Virginia Del. Warren E. Barry, a six-term Republican from southeast Fairfax County's 52nd District, summed up the general sentiment about his race: "The apathy is astounding. There is a frenzy of apathy," he said, spouting one-liners more like Henny Youngman than the House of Delegate's minority whip.

A combination of early confusion about redistricting, state-wide races, concern over national issues and recession economics that have families more worried about making ends meet than about being politically active, has led to what Barry called "a campaign season with steam but no sparks."

Despite the apparent lack of voter enthusiasm, Barry said the candidates "have a different attitude." They are Republicans -- Barry, 48; Frank Medico, 57, and B.K. Partin, 55 -- and Democrats -- incumbent Gladys B. Keating, 58; Brendan P. O'Hara, 24, and David L. Temple Jr.

In the tradition of Northern Virginia politics, they have gone to candidates' nights where only eight people showed up, walked miles door-to-door, appeared at shopping centers. Now, as their campaigns enter the final days, phone banks have been cranked to their peaks and last-minute campaign literature is being mailed.

The 52nd is in the southeast part of the county, just below Alexandria. It encompasses the modest tract housing of Springfield and the urbanized and blighted Rte. 1 corridor, Fort Belvoir and the boot-shaped penninsula that is Lorton, the county's rural frontier where two lane blacktop roads lead past aging farmhouses and $300,000 riverfront homes.

Since it holds a cross section of Northern Virginia voters, the rich and the poor, government bureaucrats, military people and blue collar workers, the district is a microcosmic lesson of politics, 1981-style, said Robert Hawkes, dean of the division of continuing education at George Mason University and professor of political history.

The area's voters, Hawkes said, are more concerned about U.S. vulnerability to Soviet attack than about issues closer to home. "It is an incredible irony," Hawkes said, "that Jefferson and others predicted that the best government was government closest to the people, and that people's interest would be focused on local elections. But now we are seeing just the opposite. National issues and Reagan's policices are being interjected . . . Everybody's trying to see who can be the most conservative."

Democrat Temple, principal of the Lincolnia Center School, said he agreed that the candidates are running conservative campaigns. He too, attributes it to apathy.

"Because the community is sitting silent and not giving the candidates some idea of where they are, the candidates are diving under for fear of alienating the community." The candidates "are scared to stand out and shake the tree of apathy for fear of appearing controversial," said Temple, who ran unsuccessfully for delegate last year. "It's a very vicious cycle."

What has resulted, the candidates agree, has been a tame, gentlemanly race. The candidates even got together after the primary and agreed to stop their "poster war," and limit the placement of their campaign signs to strictly legal spots.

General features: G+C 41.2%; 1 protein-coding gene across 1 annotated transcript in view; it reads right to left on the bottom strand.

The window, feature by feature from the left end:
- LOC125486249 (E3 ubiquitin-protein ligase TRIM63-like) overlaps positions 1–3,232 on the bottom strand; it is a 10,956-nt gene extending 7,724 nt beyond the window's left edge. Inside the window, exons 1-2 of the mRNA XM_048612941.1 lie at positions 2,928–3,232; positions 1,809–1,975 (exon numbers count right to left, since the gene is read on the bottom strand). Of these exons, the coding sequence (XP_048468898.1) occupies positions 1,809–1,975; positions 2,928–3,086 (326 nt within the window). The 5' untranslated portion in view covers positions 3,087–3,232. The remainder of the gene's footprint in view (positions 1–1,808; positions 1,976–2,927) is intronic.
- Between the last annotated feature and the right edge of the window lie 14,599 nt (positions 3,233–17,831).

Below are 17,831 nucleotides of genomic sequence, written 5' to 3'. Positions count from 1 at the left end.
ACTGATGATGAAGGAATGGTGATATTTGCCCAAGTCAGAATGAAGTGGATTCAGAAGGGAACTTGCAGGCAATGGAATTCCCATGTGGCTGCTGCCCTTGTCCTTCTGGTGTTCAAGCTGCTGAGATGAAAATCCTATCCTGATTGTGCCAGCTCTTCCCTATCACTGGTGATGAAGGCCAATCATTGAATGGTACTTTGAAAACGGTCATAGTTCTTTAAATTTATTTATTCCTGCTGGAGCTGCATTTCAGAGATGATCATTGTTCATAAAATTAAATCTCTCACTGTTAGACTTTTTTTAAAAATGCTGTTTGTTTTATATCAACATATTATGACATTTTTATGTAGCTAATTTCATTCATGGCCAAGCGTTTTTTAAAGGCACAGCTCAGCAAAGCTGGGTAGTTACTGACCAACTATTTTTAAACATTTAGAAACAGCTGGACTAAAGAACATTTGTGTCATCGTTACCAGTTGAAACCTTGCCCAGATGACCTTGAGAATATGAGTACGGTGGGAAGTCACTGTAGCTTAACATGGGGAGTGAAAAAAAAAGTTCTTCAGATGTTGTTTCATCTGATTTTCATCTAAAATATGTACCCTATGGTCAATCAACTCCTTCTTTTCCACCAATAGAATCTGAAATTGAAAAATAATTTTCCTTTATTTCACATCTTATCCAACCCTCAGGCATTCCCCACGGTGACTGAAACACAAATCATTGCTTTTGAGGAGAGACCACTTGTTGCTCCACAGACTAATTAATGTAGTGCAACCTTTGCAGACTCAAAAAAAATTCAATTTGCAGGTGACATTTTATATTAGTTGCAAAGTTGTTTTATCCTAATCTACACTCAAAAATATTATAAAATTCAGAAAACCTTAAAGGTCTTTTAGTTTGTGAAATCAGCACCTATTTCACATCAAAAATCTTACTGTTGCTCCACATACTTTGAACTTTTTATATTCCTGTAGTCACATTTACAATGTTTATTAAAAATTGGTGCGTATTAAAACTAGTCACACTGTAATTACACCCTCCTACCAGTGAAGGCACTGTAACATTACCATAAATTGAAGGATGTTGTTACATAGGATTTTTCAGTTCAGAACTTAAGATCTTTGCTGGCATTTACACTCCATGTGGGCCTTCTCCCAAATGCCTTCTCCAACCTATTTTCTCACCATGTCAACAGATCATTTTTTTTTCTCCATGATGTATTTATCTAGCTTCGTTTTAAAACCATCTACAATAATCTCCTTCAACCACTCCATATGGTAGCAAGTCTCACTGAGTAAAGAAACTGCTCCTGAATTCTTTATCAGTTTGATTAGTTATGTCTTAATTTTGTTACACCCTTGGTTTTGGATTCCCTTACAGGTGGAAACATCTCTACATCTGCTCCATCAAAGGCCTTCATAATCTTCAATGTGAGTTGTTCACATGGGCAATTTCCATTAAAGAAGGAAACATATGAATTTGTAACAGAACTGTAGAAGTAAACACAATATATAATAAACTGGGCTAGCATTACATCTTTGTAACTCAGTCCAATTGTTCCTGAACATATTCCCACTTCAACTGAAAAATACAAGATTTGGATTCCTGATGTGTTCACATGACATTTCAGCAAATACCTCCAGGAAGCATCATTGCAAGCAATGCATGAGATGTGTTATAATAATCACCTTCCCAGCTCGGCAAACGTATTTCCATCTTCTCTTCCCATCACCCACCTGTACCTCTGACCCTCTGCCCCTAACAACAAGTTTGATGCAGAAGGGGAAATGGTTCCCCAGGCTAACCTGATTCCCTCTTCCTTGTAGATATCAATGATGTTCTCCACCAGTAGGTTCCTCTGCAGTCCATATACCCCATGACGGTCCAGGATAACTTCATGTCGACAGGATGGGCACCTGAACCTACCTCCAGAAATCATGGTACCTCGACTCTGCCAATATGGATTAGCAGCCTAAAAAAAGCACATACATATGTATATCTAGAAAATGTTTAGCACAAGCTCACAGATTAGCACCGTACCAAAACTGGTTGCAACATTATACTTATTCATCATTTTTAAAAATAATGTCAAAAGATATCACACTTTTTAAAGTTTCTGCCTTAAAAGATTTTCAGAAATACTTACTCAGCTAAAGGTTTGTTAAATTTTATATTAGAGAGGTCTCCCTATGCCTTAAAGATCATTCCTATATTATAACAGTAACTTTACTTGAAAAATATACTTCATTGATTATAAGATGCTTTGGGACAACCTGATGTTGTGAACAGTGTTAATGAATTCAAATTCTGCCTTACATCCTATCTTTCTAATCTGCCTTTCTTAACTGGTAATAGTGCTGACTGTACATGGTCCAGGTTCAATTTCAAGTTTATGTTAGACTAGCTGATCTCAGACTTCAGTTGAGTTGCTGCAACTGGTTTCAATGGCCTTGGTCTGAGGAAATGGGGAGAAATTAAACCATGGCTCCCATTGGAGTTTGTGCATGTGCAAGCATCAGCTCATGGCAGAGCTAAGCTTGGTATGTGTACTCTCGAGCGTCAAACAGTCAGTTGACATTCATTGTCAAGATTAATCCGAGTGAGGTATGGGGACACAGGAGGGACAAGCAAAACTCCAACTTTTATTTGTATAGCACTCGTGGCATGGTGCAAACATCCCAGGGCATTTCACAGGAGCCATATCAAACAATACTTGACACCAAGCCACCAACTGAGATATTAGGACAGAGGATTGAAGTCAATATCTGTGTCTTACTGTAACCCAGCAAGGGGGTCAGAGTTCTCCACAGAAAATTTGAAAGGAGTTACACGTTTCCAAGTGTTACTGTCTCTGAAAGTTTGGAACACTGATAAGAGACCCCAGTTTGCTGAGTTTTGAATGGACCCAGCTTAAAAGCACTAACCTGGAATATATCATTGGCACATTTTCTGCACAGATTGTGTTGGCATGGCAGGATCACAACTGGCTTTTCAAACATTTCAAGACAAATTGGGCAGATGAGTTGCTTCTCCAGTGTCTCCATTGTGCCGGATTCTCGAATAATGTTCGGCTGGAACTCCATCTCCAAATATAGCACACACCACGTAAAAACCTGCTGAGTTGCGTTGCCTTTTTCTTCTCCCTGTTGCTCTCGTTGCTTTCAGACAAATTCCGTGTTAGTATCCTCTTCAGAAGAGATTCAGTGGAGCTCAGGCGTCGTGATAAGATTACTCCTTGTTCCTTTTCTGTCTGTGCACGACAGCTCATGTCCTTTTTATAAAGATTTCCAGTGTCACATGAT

Incumbents have in general rested on their laurels and challengers have stuck to the issues of crime, roads, education, taxes and getting a fair share of the Virginia budget pie for the people of Northern Virginia. What voters will see -- if they choose to see at all -- is six different sets of credentials.

Barry has served in the House for 12 years and is a member of the Governor's Legislative Steering Committee. Last session, he worked successfully to raise the age at which beer can be bought in grocery stores from 18 to 19 in Virginia and has been the chief patron of 208 bills and a copatron of 521. He has never missed one of the 635 legislative days. "People may not always agree with the way I vote," he said, "but I'm always there."

Medico, a newcomer who surprisingly came in first in the Republican primary, is an accountant and retired assistant director of the U.S. General Accounting Office.

Partin is a retired Air Force brigadier general who once worked as an aide to the conservative headmaster of Fairfax Christain School, Robert Thoburn, in seeking to overturn legislation that required Christain day care centers to be licenced. Thoburn, a former delegate, was defeated in an attempted comeback.

Keating, a two-term incumbent, is the only woman in the race. She sits on the Corporations, Insurance and Banking, the Counties, Cities and Towns and the Militia and Police committees. She stresses her varied experience not only as a legislator, but as a member of the Virginia Citizens Consumer Council, a former library board member and the organizer of a girl's softball team. "I'm with the people, and that same energy has been channeled into being a legislator."

Temple has gotten strong support from area teachers. He stresses education and the ERA, and, as the only black in the race, said "a handful of black legislators have been able to command attention politically to themselves and areas with large black populations, because the blacks are able to untie and put pressure on local legislators . . . I have the potential for directly affecting either the positive or negative outcome of meaningful legislation."

O'Hara, the youngest person in the race, is the son of former liberal Michigan congressman James O'Hara. Last year, he worked on Sen. Edward M. Kennedy's presidential campaign.